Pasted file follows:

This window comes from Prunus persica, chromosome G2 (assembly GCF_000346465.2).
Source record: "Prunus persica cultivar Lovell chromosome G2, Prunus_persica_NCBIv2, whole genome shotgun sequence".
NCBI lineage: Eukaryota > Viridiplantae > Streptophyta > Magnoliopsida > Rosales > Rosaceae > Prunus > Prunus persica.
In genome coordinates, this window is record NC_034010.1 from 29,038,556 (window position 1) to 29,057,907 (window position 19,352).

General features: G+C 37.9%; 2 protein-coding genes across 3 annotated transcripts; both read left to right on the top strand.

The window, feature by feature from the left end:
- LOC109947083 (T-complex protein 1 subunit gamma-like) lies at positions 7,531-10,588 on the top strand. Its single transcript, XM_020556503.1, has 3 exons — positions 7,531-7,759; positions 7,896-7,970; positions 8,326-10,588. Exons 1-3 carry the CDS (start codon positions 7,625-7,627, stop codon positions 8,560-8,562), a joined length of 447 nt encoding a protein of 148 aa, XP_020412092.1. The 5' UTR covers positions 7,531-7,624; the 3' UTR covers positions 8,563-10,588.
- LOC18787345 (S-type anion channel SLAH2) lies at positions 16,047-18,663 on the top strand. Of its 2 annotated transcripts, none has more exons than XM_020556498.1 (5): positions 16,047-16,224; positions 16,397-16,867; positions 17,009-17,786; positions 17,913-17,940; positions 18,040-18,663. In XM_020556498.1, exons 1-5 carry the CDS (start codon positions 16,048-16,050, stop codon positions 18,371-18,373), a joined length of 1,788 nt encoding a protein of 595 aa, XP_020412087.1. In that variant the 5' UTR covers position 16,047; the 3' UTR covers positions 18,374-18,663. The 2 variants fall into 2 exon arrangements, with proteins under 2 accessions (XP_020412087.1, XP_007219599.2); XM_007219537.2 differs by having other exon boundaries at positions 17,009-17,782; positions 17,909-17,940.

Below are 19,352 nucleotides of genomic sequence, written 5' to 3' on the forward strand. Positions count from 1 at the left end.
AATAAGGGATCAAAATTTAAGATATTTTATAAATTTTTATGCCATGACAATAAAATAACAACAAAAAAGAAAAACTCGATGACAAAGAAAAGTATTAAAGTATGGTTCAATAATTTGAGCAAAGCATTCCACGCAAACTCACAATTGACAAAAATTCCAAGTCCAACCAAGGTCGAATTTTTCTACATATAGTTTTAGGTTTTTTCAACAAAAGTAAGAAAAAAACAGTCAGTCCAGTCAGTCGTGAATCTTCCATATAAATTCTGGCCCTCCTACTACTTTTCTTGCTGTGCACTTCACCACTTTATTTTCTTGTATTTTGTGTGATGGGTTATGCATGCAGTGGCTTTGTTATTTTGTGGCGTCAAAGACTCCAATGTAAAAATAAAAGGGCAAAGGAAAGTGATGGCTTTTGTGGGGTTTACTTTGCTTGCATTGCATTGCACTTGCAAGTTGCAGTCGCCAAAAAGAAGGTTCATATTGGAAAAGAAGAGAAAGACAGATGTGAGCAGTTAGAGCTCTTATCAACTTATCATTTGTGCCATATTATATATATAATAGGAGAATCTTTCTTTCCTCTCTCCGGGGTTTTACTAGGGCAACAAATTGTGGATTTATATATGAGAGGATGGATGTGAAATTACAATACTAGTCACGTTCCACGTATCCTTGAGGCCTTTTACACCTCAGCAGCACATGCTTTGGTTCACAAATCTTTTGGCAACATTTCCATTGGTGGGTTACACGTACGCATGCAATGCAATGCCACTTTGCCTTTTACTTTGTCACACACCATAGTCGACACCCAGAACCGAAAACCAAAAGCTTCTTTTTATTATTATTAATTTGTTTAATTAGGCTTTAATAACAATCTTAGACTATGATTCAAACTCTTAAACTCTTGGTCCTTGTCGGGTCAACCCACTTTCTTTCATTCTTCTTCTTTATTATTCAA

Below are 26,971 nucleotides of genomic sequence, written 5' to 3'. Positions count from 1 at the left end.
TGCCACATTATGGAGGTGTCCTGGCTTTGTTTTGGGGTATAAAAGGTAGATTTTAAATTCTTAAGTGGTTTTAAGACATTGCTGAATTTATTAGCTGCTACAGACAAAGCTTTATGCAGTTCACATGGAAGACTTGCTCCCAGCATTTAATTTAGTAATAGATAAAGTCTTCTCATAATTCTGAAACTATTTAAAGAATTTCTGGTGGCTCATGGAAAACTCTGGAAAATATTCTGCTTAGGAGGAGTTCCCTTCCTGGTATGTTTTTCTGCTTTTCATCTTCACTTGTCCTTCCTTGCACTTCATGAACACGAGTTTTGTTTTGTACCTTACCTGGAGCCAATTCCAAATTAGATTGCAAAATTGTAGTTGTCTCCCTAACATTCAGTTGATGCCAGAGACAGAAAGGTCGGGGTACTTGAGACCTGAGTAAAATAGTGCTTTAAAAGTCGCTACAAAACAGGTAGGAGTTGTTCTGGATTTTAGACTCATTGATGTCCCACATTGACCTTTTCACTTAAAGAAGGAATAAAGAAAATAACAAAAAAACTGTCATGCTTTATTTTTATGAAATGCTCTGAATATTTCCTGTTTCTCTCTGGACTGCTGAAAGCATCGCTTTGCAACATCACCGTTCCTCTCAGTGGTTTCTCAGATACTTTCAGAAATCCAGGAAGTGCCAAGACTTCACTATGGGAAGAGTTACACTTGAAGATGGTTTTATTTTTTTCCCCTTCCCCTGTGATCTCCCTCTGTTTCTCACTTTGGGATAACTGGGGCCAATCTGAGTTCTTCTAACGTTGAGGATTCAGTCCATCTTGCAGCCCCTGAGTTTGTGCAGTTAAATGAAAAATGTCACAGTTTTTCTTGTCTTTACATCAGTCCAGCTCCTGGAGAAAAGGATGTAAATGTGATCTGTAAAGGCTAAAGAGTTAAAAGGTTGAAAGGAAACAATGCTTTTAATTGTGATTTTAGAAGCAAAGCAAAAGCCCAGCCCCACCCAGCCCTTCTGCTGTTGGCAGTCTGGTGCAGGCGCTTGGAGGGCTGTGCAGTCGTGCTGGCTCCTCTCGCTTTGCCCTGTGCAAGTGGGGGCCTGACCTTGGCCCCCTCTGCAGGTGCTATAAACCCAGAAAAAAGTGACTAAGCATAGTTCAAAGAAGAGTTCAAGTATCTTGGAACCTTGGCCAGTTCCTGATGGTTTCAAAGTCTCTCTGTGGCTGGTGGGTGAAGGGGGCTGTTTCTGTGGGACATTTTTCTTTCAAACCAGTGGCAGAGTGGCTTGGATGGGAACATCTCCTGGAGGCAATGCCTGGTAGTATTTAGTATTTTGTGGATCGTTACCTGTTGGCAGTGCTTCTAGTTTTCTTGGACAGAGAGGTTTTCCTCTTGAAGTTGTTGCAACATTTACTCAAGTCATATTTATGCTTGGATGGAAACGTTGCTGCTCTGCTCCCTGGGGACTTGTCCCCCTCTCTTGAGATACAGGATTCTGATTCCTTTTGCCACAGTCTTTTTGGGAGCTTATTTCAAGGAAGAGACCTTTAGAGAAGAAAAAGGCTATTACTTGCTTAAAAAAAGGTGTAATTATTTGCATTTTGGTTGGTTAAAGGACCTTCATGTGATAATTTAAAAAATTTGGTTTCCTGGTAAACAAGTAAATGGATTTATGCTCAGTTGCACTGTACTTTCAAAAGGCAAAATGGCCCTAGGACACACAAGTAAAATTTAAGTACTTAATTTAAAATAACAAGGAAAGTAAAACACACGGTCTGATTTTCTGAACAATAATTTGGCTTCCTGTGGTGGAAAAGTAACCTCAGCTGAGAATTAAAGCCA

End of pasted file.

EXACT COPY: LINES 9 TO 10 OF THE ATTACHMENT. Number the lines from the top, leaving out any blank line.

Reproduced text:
Below are 19,352 nucleotides of genomic sequence, written 5' to 3' on the forward strand. Positions count from 1 at the left end.
AATAAGGGATCAAAATTTAAGATATTTTATAAATTTTTATGCCATGACAATAAAATAACAACAAAAAAGAAAAACTCGATGACAAAGAAAAGTATTAAAGTATGGTTCAATAATTTGAGCAAAGCATTCCACGCAAACTCACAATTGACAAAAATTCCAAGTCCAACCAAGGTCGAATTTTTCTACATATAGTTTTAGGTTTTTTCAACAAAAGTAAGAAAAAAACAGTCAGTCCAGTCAGTCGTGAATCTTCCATATAAATTCTGGCCCTCCTACTACTTTTCTTGCTGTGCACTTCACCACTTTATTTTCTTGTATTTTGTGTGATGGGTTATGCATGCAGTGGCTTTGTTATTTTGTGGCGTCAAAGACTCCAATGTAAAAATAAAAGGGCAAAGGAAAGTGATGGCTTTTGTGGGGTTTACTTTGCTTGCATTGCATTGCACTTGCAAGTTGCAGTCGCCAAAAAGAAGGTTCATATTGGAAAAGAAGAGAAAGACAGATGTGAGCAGTTAGAGCTCTTATCAACTTATCATTTGTGCCATATTATATATATAATAGGAGAATCTTTCTTTCCTCTCTCCGGGGTTTTACTAGGGCAACAAATTGTGGATTTATATATGAGAGGATGGATGTGAAATTACAATACTAGTCACGTTCCACGTATCCTTGAGGCCTTTTACACCTCAGCAGCACATGCTTTGGTTCACAAATCTTTTGGCAACATTTCCATTGGTGGGTTACACGTACGCATGCAATGCAATGCCACTTTGCCTTTTACTTTGTCACACACCATAGTCGACACCCAGAACCGAAAACCAAAAGCTTCTTTTTATTATTATTAATTTGTTTAATTAGGCTTTAATAACAATCTTAGACTATGATTCAAACTCTTAAACTCTTGGTCCTTGTCGGGTCAACCCACTTTCTTTCATTCTTCTTCTTTATTATTCAA